Many boating companies offer cruises along the Nile River. Some companies of note are Avalon Waterways, Emerald Waterways, and Memphis Tours. Visit the company websites for information on fares and booking.
Located in Upper Egypt and often characterized as “the world’s greatest open-air museum” (characterized as such because the temple complex ruins in Luxor and Karnak are in the modern city). Temples and museums grace Luxor’s east bank. Temples also make up the many attractions in the west bank. In addition, you’ll find two valleys of note – Valley of the Kings and Queens – Tombs of the Nobles, Deir el-Medina (workers’ village), and Malkata (palace for Amenophis III, ninth pharaoh of the eighteenth dynasty).
Valley of the Kings
This is the place where people constructed tombs for pharaohs and powerful nobles for five hundred years (sixteenth to eleventh century B.C.). Visitors can find this valley on the Nile’s west bank. The valley is divided in two: East Valley and West Valley (most tombs are in the eastern zone). Unfortunately, most tombs are not open to the public, and the tombs that are open may sometimes close whenever restoration work must be done. Only one tomb is accessible to the public in the West Valley. Visitors must have a ticket in hand to see the site. Guides will show you around the tomb, but they cannot talk while visiting inside. Sorry, camera lovers: photography is no longer permitted inside the tomb’s walls.
Come see a mix of temples, chapels, pylons, and other buildings at this complex. Construction began during the Middle Kingdom period and continued into the Ptolemaic period. Did you know that Karnak is a common name in popular culture? It’s been the feature location for a number of movie scenes in Transformers: Revenge of the Fallen and The Mummy Returns. Agatha Christie’s Death on the Nile takes place aboard the S.S. Karnak steamship. And a number of music groups, including the British symphonic metal band Bal-Sagoth, make mention of Karnak in songs like “Unfettering the Hoary Sentinels of Karnak.” This is a UNESCO World Heritage Site.
This is another southern city in Egypt. What makes Aswan special? It teems with tourists year-round. In fact, Aswan is an ideal winter destination for many, since the Nile River offers breathtaking views. The river flows through granite rocks, round emerald islands covered in palm groves, and tropical plants. And like most Egyptian destinations, Aswan does not fall short of sites or monuments. Interested in visiting the Agha Khan Monastery? Sail across to the Philae Temple. If you want to see more attractions, why not take a trip to St. Simeon’s Monastery? Another feature of this city is culture. Take a bite into local fish produce at a restaurant while listening to Nubian music. Want to spice up your food? Stop by at a local market and purchase local spices. Up for a tattoo? You can get a henna (flowering plant) tattoo while you’re here. If you want to take a bit of Aswan with you as you return home, be sure to buy souvenirs and African handmade goods at the Aswan Bazaar. Finally, if you ever have arthritis or any type of pain during your stay, you can bury your body aches in the city’s sand. Aswan also has a number of sites for people to relax and rejuvenate.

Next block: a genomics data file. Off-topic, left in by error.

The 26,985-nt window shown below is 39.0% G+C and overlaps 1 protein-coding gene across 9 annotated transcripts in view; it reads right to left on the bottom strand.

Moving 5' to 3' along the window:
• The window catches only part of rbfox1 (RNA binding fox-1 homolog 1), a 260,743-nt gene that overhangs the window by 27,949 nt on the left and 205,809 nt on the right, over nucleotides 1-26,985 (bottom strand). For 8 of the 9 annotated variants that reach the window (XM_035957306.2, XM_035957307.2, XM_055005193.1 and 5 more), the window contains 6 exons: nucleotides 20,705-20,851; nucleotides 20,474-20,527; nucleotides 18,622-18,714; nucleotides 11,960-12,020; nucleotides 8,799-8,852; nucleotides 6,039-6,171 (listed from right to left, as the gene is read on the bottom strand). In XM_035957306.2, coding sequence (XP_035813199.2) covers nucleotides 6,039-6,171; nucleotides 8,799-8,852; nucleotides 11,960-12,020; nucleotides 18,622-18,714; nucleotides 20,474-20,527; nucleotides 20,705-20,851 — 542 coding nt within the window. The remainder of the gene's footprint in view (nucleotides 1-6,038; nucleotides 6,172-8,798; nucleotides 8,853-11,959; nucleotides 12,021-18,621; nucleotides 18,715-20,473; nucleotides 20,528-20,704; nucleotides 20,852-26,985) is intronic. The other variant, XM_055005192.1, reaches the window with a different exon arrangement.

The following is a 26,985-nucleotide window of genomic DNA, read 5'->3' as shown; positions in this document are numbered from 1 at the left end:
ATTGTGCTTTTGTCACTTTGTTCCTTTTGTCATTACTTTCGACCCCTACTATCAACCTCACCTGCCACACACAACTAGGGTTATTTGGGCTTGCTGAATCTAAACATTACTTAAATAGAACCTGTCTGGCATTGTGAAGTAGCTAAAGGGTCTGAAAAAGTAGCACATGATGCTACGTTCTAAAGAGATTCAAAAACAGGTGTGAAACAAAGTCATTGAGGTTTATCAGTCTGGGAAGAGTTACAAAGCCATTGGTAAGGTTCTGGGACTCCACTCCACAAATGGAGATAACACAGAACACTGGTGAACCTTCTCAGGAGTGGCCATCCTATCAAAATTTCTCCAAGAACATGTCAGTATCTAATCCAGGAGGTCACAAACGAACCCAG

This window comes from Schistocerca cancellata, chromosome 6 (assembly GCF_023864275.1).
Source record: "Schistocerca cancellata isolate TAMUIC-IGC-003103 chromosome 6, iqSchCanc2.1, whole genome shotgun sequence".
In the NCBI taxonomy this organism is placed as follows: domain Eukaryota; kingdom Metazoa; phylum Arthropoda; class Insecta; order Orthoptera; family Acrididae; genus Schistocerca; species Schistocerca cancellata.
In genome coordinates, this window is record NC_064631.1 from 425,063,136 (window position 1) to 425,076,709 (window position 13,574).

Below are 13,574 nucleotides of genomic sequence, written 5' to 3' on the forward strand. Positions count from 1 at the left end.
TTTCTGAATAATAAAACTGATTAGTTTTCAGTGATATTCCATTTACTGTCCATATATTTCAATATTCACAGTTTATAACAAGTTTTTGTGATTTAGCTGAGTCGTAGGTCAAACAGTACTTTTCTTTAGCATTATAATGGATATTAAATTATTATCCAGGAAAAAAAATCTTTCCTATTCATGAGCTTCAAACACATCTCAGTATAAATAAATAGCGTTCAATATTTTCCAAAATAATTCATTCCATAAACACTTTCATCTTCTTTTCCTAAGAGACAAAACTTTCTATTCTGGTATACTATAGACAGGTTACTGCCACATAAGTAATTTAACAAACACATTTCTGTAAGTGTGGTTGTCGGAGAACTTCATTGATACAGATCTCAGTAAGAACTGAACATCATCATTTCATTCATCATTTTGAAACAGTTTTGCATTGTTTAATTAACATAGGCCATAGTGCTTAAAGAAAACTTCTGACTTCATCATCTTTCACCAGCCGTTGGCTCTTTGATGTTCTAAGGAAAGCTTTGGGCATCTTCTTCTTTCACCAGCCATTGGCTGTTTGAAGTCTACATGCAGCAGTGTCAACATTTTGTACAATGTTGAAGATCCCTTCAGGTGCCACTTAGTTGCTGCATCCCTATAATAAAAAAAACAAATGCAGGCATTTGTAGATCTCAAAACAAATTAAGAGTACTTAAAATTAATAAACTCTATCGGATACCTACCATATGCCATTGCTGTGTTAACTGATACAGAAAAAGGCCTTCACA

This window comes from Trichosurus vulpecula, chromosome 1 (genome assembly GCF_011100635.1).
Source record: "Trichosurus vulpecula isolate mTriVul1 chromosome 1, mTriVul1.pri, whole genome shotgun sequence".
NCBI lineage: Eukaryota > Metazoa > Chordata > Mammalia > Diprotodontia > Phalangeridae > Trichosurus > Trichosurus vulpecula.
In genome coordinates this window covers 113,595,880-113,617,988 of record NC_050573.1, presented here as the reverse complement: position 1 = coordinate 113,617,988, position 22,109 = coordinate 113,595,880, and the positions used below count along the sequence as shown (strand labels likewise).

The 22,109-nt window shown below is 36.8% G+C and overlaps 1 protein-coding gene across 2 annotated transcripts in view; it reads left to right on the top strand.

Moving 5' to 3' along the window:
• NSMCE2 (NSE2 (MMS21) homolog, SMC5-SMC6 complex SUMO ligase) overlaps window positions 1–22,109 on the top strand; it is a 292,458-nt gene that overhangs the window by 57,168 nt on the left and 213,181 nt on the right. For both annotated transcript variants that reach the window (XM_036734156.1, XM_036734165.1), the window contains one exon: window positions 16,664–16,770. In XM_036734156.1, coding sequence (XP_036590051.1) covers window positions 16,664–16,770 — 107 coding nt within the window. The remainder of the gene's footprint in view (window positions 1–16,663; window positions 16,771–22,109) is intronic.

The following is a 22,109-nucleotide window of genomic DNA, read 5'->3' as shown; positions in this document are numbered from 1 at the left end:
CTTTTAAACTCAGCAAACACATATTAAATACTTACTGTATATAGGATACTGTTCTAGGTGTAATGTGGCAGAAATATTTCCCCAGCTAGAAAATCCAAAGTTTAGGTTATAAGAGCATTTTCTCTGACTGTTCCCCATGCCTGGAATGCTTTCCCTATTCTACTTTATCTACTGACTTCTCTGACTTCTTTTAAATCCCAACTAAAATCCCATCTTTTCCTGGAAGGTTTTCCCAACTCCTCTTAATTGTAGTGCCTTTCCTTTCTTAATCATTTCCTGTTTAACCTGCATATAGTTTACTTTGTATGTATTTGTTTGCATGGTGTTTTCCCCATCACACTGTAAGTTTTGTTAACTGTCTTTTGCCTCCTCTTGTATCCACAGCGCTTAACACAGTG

Abu Simbel Temples
These are two massive rock temples located in Abu Simbel, a village in Nubia, near the Sudan border. You can find the temples on the western bank of Lake Nasser, 230 kilometres southwest of Aswan. To avoid being submerged by Lake Nasser, the temples were relocated in 1968. This is a UNESCO World Heritage Site; the complex is coined the “Nubian Mountains,” since they run from Abu Simbel to Philae, near Aswan. Two temples await visitors upon their arrival. The Great Temple is the largest. When you arrive at the entrance, you will see a bas-relief representing two images of the king worshipping Ra Harakhti, a falcon head. Step inside the temple and take a look at the layout. It is triangular in shape, as are most ancient temples in Egypt. The hypostyle hall is characterized by pillars representing Ramses linked to Osiris, the underworld god. This indicates the pharaoh’s everlasting nature. You’ll also see colossal statues; some of them bear a white crown of Upper Egypt, and others wear a double crown of Upper and Lower Egypt. A pillared hall follows the hypostyle hall. The pillared hall features various scenes of royalty and victories in past wars. The Small Temple is known for its statues of a king and his queen. Here’s one particularity with the Small Temple: scenes with the queen playing instruments adorn the walls. (The instrument in question is the sinistrum.) Pillars and bas-reliefs depict various scenes with pharaohs, queens, gods, and goddesses.